The only briefing template you’ll ever need

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The value of a good brief is massive when it comes to developing impactful and original work that delivers on objectives. It can be the difference between the success or failure of an activity, and it can also ensure your budget is used in the most efficient way.

So, in the interest of saving you (and us) time, we wanted to share our briefing template with you.

You can download it here (just scroll to the bottom of the webpage in the link).

Use it internally, use it to brief us or use it to brief others – we don’t mind!

What makes a good brief and why is it key?

An effective brief sets expectation on both sides. For the client, it’s telling an agency what the ask is. For the agency, it’s giving them something to pit their skills against, helping you as the client see what that agency is capable of. Seems a bit basic, right? But receiving a ‘brief’ without a clear ask is a regular occurrence for many agencies.

And creating a good brief is relatively simple – whether you’re looking for a problem-solving strategy or blow-your-mind creative concepts – the fundamental information stays much the same.

The point here is quality, not quantity. It’s not about adding a speed bump in the process of working together – it’s providing a ramp from which a piece of work can really take-off from. Background is helpful, such as what the brand is about, why the brief has landed and what the campaign will support. Try and keep to the facts and try not to list preferences, as this will only limit thinking.

Beyond that, it’s about focusing on what the challenge is and what change you want to affect. This might be through a one-off campaign, to support a product launch for instance, but it can also be an ongoing brief that ensures all communications from the brand ladder up to an overall brief and challenge.

As Dave Trott says, all too often, “briefs are about a solution, defining the problem” rather than being a brief that changes, and reframes the problem. He sums this up well through a series of examples including this: The brief for Audi wasn’t ‘sell our cars’, it was ‘Audi is German’. He also quotes Einstein when he says, “If I had an hour to solve a problem, I’d spend 55 minutes thinking about the problem and five minutes thinking about the solution.”

In essence, we want a brief to be thought provoking, to demand creativity and to get your agency, team, or colleagues thinking in new and exciting ways.

It takes practice and care to write a succinct brief that is interesting to those tasked with responding to it. Here are some great example briefs from the 2021 D&AD New Blood Awards competition:

  • Open young adults’ eyes to the world of languages and inspire them to weave language learning into their daily routine with Duolingo, with an integrated campaign launching at the start of the school year.
  • Create a digitally led campaign that makes 21–27-year-olds stop, unplug, recharge and refresh with Coors Light.
  • Create an evocative, hyper-relevant brand building campaign around the 100th Anniversary that will make young adults into lifelong Disney fans. The challenge: turn well-loved 90s and 00s nostalgia into hyper relevancy for 2023.
  • Design an in-person and digital experience that helps Tesco build a trust-based relationship with the nation and tells them how Tesco are bringing to life ‘Every little helps’.

On first read, they may seem simple and functional – but each of these contains a lot of information. Take the final one for instance. Already, we know Tesco wants an in-person and a digital experience. The aim is to build trust with British people, and they want to communicate existing work under their brand tagline.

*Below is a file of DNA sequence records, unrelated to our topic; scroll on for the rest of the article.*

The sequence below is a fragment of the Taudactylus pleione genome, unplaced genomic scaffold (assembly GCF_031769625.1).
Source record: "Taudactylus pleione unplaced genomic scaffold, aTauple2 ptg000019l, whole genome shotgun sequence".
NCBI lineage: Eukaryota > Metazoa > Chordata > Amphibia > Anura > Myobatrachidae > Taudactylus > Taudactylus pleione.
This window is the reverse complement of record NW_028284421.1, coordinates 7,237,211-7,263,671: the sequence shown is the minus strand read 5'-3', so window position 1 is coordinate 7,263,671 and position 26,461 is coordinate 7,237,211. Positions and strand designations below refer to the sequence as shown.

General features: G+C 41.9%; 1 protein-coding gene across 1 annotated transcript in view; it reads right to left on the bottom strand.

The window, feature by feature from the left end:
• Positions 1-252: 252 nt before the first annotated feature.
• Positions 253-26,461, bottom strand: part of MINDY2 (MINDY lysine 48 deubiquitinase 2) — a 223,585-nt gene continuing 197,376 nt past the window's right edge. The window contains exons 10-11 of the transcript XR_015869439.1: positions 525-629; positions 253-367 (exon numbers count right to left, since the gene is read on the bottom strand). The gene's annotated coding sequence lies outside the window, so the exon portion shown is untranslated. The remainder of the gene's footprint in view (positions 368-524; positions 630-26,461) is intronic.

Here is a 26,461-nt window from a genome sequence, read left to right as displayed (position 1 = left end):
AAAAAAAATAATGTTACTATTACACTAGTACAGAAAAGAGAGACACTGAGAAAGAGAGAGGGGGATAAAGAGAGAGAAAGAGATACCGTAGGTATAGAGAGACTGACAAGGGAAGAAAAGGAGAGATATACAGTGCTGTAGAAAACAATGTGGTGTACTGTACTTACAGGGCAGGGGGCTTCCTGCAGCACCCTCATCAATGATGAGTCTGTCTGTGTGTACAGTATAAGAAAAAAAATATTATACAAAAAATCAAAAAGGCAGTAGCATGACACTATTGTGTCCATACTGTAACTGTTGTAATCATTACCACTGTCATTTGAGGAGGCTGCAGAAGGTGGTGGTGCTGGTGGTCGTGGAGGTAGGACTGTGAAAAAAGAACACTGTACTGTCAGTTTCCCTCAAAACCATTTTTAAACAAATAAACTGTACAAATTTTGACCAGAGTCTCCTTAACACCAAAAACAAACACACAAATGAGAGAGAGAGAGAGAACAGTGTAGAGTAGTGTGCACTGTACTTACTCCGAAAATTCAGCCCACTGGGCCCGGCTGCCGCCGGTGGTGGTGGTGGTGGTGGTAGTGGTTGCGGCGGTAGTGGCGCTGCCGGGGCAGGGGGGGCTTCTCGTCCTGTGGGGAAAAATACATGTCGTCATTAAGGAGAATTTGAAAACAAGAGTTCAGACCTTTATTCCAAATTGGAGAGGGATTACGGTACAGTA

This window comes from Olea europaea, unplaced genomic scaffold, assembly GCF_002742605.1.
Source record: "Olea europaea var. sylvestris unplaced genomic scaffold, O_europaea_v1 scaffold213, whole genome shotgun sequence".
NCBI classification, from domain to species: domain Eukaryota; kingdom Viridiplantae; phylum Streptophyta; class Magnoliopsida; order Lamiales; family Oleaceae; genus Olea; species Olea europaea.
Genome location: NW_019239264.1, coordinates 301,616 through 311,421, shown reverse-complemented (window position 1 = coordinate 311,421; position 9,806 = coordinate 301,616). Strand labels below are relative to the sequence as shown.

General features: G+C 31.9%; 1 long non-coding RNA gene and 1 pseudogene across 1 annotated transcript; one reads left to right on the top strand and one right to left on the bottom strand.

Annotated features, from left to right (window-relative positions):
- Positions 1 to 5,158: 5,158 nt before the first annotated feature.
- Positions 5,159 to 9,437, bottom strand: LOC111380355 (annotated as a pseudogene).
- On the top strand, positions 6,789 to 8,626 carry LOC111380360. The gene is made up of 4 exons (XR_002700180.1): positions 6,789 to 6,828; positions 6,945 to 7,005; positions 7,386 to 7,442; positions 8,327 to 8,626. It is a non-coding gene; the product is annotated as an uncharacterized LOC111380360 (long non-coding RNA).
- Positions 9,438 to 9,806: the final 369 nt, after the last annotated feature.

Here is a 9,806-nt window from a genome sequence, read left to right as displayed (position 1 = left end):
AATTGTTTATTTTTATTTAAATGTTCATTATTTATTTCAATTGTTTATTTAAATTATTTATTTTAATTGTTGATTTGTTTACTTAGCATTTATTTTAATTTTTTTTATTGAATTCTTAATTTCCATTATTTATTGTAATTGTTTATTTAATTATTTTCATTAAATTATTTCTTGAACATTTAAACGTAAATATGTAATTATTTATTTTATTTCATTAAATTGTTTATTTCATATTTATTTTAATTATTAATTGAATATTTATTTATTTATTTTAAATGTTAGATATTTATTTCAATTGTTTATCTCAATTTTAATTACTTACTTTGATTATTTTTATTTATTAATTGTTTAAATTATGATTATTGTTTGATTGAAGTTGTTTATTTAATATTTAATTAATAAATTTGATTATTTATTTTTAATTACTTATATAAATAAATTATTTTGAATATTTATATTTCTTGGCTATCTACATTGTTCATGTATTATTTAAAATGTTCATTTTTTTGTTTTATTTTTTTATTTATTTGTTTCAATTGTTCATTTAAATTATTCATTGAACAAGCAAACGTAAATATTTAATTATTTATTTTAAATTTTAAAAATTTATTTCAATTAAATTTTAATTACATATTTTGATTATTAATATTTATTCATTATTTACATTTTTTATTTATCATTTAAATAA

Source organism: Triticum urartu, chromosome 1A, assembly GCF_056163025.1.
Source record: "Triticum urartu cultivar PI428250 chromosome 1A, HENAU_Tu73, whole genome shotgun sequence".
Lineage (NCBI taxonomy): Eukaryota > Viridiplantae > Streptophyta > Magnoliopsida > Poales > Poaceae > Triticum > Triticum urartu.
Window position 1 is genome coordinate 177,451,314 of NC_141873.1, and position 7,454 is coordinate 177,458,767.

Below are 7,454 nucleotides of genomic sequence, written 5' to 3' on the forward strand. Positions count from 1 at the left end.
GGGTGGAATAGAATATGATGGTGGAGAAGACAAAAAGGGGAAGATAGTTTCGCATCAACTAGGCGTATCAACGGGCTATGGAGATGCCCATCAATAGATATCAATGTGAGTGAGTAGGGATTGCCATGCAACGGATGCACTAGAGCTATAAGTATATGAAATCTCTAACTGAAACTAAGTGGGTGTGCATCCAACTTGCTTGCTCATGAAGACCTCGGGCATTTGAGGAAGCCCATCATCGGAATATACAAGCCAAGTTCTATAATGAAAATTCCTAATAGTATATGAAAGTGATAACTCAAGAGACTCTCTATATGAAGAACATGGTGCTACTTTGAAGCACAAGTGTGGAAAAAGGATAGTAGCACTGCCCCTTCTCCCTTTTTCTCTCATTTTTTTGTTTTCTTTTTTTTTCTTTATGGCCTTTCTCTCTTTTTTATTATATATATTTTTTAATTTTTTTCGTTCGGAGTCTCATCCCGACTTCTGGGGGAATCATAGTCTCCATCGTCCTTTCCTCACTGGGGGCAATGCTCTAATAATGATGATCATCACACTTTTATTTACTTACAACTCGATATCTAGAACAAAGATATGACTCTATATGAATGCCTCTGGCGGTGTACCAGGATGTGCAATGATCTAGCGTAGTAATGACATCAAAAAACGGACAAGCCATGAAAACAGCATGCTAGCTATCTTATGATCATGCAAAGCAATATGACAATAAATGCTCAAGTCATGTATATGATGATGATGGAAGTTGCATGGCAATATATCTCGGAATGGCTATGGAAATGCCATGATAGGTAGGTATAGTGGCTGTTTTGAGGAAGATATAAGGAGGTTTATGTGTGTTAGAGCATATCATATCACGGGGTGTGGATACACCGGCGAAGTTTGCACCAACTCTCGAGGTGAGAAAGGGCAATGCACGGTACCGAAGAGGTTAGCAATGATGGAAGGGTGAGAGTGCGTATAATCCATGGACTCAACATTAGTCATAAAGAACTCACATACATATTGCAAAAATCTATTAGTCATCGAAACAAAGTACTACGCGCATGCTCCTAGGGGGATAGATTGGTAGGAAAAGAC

Ultimately, a brief that’s well-developed, concise and engaging is going to lead to routes and ideas that deliver on expectations. A long, rambling brief that takes hours for a team to decipher usually comes about because the person writing it doesn’t know what they want or need the agency to deliver.

So, you’ve nailed the challenge – now what?

The ‘surprise me’ and budget sections of our downloadable brief template are the ones that are most often deleted by those filling it out.

The ‘surprise me’ section probably is the most expendable of the sections on the brief. However, it’s a great opportunity to illustrate what you’re looking for and to add colour to the challenge from a brand perspective. What work is already out there that you aspire to? Are there interesting ways in which people already engage with your brand or challenge that you’ve unearthed? These are all questions the responding agency will also answer themselves during the insight gathering and strategic development leading up to creative.

Budget parameters are often overlooked when briefing. “We don’t want to constrain your thinking” and other such comments get more than an eye-roll from us agency folks. Often, this can mean ideas are developed and then pared back to a limited budget, losing their identity and spark along the way. Set parameters, even if there’s a massive range. That way, at least the team responding can put realistic proposals in front of you, at either end of your available budget. Take your agency seriously. Trust them to respect your budget. Ask for stretch or shrink proposals if you want to see what else might be possible on a bigger (or smaller) spend. 

So, take our brief. Share it with your colleagues. And practice. In the same way we as an agency become more creative the more we have the chance to express our creativity, the ability to brief effectively can also be honed through regularly creating concise and thought-provoking briefs.

And don’t forget to fill out the budget.

If you’d like to send a brief our way, or have a collaborative session refining a brief before taking it on, get in touch with our Creative Lead, Kevan.

  • Kevan Barber,
    Creative Lead